It’s just over five years since this double-A effort was featured in the series looking at the singles released by The Clash. But this time round the mp3s come straight from the 12″ vinyl, ripped at 320 kpbs for a better listening experience.
Here’s what was said back in May 2016, along with a couple of things offered up in the comments by two of our Stateside regulars:-
“Released just three months after Rock The Casbah, a lot had changed for The Clash in the summer of 1982, not least the fact that they had ‘cracked’ America. Combat Rock was proving to be an enduring album, going on to spend almost six months successively in the UK charts which was well beyond the time expected of any album by the band. They were now determined to get their music across to as wide an audience as possible, hence the decision to accept the task of opening for The Who at a series of outdoor stadium gigs in October 1982, although it is worth recalling that the band continued to headline at much smaller venues in the States at the same time.
The days of standing up to record company wishes to milk albums dry were also over as seen by the fact that the release of a double A single meant that exactly one-third of Combat Rock had been put out on the 45rpm format. But in saying this, there’s no argument that it is one of the band’s finest 45s.
Straight To Hell -the very idea that one of the world’s foremost punk bands would, within just five years of their explosive and noisy debut, end up recording and releasing a song that leaned heavily on a bossa nova drumbeat devised by Topper Headon and a haunting violin sound would have been laughable. It has a stunning and thought-provoking lyric delivered by a resigned-sounding Joe Strummer who seems devastated by the fact that musicians cannot make the world’s problems disappear.
Radio stations and the general public however, preferred the charms of Should I Stay Or Should I Go. It has a great riff, a sing-a-long and infectiously catchy chorus and the most ridiculously yet charming backing vocals in some strange version of Spanish. What’s not to like???
Jonny The Friendly Lawyer added:-
I was a massive Who fan since my sister bought me Who’s Next when I was a little kid. By the time I saw the Clash open for them at Shea Stadium I’d been a dedicated fan since London Calling, which was only 3 years earlier.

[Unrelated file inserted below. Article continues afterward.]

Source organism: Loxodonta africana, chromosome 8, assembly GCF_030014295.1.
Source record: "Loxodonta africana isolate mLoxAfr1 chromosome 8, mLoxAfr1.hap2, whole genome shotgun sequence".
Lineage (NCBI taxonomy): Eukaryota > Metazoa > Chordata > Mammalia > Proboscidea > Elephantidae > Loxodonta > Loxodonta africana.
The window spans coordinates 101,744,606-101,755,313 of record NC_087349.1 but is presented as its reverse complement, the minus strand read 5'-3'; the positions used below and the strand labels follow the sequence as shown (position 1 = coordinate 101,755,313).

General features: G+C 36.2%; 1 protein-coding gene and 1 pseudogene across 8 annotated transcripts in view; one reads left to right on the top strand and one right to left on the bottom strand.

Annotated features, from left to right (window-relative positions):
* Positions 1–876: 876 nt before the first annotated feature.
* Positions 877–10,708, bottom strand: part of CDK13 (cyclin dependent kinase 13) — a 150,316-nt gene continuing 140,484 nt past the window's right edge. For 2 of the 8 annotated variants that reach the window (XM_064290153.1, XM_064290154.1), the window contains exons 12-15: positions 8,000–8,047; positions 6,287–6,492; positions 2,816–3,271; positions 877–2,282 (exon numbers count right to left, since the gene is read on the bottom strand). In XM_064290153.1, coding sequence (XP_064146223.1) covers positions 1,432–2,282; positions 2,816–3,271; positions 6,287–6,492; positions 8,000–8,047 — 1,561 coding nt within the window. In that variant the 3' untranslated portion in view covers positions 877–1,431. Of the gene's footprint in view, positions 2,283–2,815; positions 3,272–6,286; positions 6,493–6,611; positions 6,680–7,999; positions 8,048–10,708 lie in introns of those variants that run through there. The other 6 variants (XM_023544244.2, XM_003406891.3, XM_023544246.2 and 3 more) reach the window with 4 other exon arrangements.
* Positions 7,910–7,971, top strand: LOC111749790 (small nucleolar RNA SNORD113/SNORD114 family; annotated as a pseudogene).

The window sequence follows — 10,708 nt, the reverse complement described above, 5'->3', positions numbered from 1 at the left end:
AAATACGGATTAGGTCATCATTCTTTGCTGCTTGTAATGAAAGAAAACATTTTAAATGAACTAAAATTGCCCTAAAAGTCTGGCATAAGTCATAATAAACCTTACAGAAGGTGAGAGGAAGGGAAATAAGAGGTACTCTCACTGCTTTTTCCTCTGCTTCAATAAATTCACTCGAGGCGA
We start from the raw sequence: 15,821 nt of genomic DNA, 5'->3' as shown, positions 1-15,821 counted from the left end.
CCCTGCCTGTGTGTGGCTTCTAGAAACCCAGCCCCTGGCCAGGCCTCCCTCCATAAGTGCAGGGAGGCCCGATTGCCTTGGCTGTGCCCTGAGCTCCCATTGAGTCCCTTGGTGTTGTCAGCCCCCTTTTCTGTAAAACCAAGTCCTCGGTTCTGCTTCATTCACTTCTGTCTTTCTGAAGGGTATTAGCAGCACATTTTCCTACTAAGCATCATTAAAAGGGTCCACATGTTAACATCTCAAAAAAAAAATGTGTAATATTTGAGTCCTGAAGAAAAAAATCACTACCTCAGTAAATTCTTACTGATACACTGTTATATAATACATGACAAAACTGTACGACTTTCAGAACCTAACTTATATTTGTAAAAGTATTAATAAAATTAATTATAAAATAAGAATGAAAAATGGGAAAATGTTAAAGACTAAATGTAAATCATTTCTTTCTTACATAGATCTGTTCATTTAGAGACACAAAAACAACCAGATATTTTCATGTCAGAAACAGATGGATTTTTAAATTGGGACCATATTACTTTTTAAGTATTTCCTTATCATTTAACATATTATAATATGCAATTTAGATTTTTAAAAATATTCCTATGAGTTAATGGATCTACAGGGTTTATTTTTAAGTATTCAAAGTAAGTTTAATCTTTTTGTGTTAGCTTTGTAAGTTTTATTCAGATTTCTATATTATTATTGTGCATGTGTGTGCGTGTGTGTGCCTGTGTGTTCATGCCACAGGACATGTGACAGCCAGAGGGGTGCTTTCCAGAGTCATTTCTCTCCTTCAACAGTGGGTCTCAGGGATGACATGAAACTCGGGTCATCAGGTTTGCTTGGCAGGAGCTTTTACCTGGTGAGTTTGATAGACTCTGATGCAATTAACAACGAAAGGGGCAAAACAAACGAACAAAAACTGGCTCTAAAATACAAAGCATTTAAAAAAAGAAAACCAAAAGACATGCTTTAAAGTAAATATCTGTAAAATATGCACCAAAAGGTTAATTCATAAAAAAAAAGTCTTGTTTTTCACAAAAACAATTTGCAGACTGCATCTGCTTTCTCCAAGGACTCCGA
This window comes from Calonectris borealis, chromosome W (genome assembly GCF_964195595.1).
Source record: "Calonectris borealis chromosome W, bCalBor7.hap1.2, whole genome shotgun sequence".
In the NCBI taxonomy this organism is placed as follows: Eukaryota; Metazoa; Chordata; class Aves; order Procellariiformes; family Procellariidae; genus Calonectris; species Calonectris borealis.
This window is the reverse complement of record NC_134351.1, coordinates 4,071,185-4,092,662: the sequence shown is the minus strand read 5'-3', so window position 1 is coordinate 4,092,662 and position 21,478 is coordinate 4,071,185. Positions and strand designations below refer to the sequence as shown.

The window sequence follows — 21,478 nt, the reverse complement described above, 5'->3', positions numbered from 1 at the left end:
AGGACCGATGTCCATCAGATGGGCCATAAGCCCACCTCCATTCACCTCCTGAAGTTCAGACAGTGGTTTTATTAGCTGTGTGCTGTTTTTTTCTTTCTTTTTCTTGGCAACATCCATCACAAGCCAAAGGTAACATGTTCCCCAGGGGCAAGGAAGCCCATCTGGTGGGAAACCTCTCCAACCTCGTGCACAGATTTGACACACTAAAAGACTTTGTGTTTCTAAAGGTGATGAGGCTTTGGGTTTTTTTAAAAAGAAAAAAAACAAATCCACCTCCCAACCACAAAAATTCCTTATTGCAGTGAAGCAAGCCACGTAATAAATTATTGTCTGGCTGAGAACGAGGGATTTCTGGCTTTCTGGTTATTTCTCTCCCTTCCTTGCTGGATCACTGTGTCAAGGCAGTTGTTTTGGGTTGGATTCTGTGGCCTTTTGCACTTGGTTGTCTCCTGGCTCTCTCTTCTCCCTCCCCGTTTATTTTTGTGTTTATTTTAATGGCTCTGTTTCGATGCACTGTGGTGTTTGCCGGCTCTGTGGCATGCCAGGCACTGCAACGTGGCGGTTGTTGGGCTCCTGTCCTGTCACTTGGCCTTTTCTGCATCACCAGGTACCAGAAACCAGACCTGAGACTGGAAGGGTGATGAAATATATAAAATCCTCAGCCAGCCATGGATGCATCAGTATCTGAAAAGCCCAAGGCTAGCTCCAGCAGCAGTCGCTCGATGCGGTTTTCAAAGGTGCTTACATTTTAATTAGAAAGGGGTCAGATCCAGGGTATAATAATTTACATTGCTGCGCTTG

I had seen them once at the Bonds shows but the group were still not in the mainstream at that time. I just did not know what to make of the idea of The Clash, who’d been practically underground until a couple of years before, playing for rock giants who’d been at Woodstock and were pretty much on their last legs as a band. It sort of felt, to me, that this massive crowd (Shea was a baseball stadium that held over 55,000 — I’d been watching the Mets play there since 1968) didn’t DESERVE to be in on the act. The vast majority were there to see The ‘Oo, of course, who went through the motions satisfactorily, and I wanted to make a “punk meets the godfathers” mental connection, but just couldn’t.
If I remember correctly, Echorich not only saw many of the Bonds shows but also saw the Clash at the legendary Palladium gig from a couple of years prior, when NO ONE knew the band and they got zero radio play. I wonder what the slightly older than me crowd thought of the only band that mattered opening for the only band that used to matter.
Echorich chimed in:-
…yes I was at Shea Stadium – I was living walking distance from Shea at the time and one of the photographers I rep’ed at my agency, Bob Gruen – who drove the band to the show in his 50’s Cadillac, got us tix. Honestly, I would have been happy to sit outside the stadium in the parking lot listening to them tear down the house if I had to. But it was a weird feeling seeing a band I loved play in such an impersonal setting. The Clash rose to the challenge, but their show a month earlier, in the pouring rain at Pier 84, courting electrocution and drowning a few thousand in sound as much as rain was one of the most electric shows I’ve ever seen.
I hope, gentlemen, that some further happy memories are triggered listening again to the tracks almost 40 years on.